Most businesses understand the importance of — and the general idea behind — search engine optimization, the practice of getting a website URL to appear at the top of a search results page in order to make it easier for customers to find and use a business. But the deeper into the mechanics of SEO you get, the less clear best practices become. This is especially true of domain SEO keyword practices — using keywords in website domain names in hopes of improving search ranking. Many businesses share questions about the impact keywords have on a company's search engine rankings, whether including a keyword in a website domain name is necessary for better rankings, and how to choose a domain name for SEO.
To find the answer the company HigherVisibility conducted a domain SEO study and found some interesting facts. They first hypothesized that the importance of keywords in domain names for SEO differs depending on industry. Then, using WordStream, they identified the top 10 keywords for 10 major industries. From there, a variety of search engine optimization tools were used to analyze the URLs and top page results across industries. The industries the domain SEO study included were business, credit cards, debt, email software, food and beverage, government and trade, hotel, plumbing, software and weight loss. The study found that 63 percent of the top page results were for websites that included keywords in their URLs. The study also found that when broken down by industry, some fields are more likely than others to include keywords when constructing website domain names. Some of the most significant results came from the following:
As you can see, the research showed that including a keyword in a website domain name has a widespread and positive impact on search engine optimization. If you're in an industry where most companies are including keywords in domain names, then it's probably in your best interest to follow suit. Likewise, if you're in a field like email software, where less than half of companies are using keywords in their domain names, it might not be as important.
There was once a time when search engines were much more trusting of websites. Don't get me wrong, search algorithms were still incredibly complex, but they used different logic to determine what a relevant site was for a given search. Once people caught on to these ranking factors, many would optimize their sites purely for search engines rather than humans. This led to many long domain names trying to cram every relevant keyword that was available. People would then game the system by overloading their websites with keywords and buying links from other sites that were doing the exact same thing, which made for a pretty bad experience for people just looking to find some quality information. This led Google to rethink what factors were important for a search. It seems obvious now, but they realized that a relevant domain name plus keywords on a website does not equate to a relevant website. Instead, they began focusing more on determining whether the content on a site was actually valuable to real people and not just for search engines.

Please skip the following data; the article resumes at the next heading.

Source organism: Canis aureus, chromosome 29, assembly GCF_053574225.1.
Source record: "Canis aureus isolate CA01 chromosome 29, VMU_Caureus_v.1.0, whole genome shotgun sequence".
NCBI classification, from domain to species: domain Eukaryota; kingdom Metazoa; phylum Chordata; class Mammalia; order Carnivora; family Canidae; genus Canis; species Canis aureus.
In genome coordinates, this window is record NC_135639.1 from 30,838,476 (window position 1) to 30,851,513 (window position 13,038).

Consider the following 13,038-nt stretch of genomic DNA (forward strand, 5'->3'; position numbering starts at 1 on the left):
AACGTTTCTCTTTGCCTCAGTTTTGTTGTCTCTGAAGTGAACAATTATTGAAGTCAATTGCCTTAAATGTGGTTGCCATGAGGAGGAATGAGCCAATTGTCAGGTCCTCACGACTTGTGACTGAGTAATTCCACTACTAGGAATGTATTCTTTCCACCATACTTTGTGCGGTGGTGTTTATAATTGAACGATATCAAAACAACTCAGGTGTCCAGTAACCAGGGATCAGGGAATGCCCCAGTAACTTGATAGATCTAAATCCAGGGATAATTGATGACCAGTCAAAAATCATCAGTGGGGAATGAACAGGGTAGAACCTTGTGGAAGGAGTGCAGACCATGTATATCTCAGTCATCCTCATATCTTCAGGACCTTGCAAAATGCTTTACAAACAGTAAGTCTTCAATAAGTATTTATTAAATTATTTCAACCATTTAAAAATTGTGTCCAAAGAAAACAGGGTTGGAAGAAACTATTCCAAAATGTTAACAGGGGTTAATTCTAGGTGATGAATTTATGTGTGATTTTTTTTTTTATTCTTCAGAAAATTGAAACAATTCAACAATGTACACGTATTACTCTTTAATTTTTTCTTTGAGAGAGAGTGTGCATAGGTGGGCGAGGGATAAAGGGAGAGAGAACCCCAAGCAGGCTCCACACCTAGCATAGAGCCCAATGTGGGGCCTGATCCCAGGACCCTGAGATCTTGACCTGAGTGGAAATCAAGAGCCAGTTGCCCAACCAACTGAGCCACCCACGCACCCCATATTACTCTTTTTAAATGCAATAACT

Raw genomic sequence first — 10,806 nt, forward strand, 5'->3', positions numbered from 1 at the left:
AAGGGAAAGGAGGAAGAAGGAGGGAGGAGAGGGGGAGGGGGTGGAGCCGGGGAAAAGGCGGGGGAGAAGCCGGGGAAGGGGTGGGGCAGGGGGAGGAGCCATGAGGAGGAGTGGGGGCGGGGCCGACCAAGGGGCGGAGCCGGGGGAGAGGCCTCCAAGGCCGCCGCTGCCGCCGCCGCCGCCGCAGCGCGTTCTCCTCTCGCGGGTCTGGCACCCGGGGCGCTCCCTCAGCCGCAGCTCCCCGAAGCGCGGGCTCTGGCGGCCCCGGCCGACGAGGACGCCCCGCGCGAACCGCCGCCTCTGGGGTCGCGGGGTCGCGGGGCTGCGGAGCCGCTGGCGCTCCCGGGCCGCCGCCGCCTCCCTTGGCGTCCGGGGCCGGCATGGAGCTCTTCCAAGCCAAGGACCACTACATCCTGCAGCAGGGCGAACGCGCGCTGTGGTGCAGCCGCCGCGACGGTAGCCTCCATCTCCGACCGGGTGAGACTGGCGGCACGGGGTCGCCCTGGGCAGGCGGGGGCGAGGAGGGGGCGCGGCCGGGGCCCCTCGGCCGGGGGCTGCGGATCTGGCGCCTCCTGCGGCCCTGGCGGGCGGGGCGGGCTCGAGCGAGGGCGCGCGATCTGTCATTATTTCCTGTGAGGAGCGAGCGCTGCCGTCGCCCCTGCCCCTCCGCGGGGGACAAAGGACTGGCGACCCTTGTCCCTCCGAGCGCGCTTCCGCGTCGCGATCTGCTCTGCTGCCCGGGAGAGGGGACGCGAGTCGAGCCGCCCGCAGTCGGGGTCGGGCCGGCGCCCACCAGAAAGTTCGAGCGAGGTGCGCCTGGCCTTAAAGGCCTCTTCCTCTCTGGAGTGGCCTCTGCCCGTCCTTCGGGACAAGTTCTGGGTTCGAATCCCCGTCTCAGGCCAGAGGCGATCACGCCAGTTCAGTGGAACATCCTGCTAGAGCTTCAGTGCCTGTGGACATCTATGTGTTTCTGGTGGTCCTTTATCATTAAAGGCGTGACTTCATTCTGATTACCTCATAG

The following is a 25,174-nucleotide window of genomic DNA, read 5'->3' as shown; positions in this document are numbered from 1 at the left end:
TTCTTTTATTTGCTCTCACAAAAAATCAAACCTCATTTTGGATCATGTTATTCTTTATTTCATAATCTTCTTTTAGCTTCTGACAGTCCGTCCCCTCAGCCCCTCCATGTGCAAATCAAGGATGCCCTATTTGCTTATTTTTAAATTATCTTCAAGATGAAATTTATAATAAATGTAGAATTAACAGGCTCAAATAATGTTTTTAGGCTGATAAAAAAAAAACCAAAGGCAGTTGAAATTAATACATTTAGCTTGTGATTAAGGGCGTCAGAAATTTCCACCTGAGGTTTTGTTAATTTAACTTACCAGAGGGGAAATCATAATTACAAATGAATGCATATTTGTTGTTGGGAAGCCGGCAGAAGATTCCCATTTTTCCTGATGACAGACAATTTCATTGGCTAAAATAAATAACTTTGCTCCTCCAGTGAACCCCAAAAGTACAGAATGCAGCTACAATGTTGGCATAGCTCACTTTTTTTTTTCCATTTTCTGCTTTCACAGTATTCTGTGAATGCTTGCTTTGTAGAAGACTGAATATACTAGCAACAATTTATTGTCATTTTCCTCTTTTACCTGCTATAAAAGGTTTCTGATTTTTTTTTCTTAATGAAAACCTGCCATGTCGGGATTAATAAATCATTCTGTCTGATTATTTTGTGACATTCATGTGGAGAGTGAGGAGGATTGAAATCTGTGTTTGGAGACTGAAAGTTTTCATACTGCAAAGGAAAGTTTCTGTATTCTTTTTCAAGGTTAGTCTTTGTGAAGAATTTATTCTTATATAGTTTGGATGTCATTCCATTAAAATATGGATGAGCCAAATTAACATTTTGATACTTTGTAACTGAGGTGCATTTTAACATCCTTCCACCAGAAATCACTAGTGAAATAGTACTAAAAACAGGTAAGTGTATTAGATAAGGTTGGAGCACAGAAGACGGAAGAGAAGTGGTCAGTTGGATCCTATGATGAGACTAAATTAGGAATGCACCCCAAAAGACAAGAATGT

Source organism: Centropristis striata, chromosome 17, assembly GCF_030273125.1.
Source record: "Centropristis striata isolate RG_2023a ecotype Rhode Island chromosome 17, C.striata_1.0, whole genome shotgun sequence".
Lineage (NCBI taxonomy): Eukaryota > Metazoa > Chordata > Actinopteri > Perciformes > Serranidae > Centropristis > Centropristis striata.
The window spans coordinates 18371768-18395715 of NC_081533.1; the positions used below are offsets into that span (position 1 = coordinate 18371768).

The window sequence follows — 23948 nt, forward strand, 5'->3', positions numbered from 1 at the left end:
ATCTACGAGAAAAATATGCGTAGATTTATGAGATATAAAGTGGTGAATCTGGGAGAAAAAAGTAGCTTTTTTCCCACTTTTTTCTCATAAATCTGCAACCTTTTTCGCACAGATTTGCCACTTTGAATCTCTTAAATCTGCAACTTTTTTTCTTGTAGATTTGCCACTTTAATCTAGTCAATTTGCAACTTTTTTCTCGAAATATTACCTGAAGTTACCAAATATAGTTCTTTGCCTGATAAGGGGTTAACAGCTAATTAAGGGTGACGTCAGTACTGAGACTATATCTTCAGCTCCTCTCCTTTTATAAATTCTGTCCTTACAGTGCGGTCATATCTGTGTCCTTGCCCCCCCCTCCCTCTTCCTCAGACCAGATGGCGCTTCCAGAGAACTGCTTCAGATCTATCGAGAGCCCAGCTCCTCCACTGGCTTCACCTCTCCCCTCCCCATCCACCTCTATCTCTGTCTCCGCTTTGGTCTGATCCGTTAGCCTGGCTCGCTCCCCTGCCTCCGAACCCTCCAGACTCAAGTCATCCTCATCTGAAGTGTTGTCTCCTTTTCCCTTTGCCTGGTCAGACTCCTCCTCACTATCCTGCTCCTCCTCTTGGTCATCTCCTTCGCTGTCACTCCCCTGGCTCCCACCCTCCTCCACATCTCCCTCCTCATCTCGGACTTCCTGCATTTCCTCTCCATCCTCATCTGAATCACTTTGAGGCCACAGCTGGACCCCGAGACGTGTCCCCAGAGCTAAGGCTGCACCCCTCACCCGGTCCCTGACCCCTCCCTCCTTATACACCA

While it's not a necessity to have keywords in your domain, it can still be beneficial if you are able to find one. This is because of backlinks and, more specifically, the anchor text used in those backlinks. Let's say your lava lamp store's domain name is totallavalamp.com. Any time another website links to your website, it will likely look something like this: "I really wanted a yellow and green lava lamp, and the only place I could find it online was at Total Lava Lamp." This is incredibly beneficial for SEO because your targeted keyword is being used often in backlinks to your website, which is a strong indicator for search engines that your site has something to do with lava lamps. The more sites that do this, the more of an indicator it will be what niche your website serves. That being said, only take this approach if you are able to find a domain that can incorporate a keyword in a way that is still brandable; otherwise, you'll quickly fall into the trap of having a really long domain packed with keywords that just sounds spammy.
While it may be true that search engines take into account keywords in your domain name, it's important to consider how much traffic that will really get you in the long run. At the time of this writing, domain names have become quite sparse, and the odds of registering a domain name that also has high search volume for its keywords is slim. Google owns the majority of the search engine market, with Bing and Yahoo trailing far behind. From our in-depth research of the effect of domain-name keywords on search engine rankings, we've learned that in general, search engines do credit you for the keywords in your domain name, but that's primarily so your customers can find you (ie. by the name of your business). However, more important is the competitiveness of those keywords. A very generic, competitive keyword domain name, such as chocolate.com, will still be very difficult to rank for. In other words, not everyone searching for “chocolate” will see your website as the #1 result. It takes lots of work to get any website, regardless of keywords, to the top of the SERPs (Search Engine Results Pages) for competitive, highly searched for keyword phrases.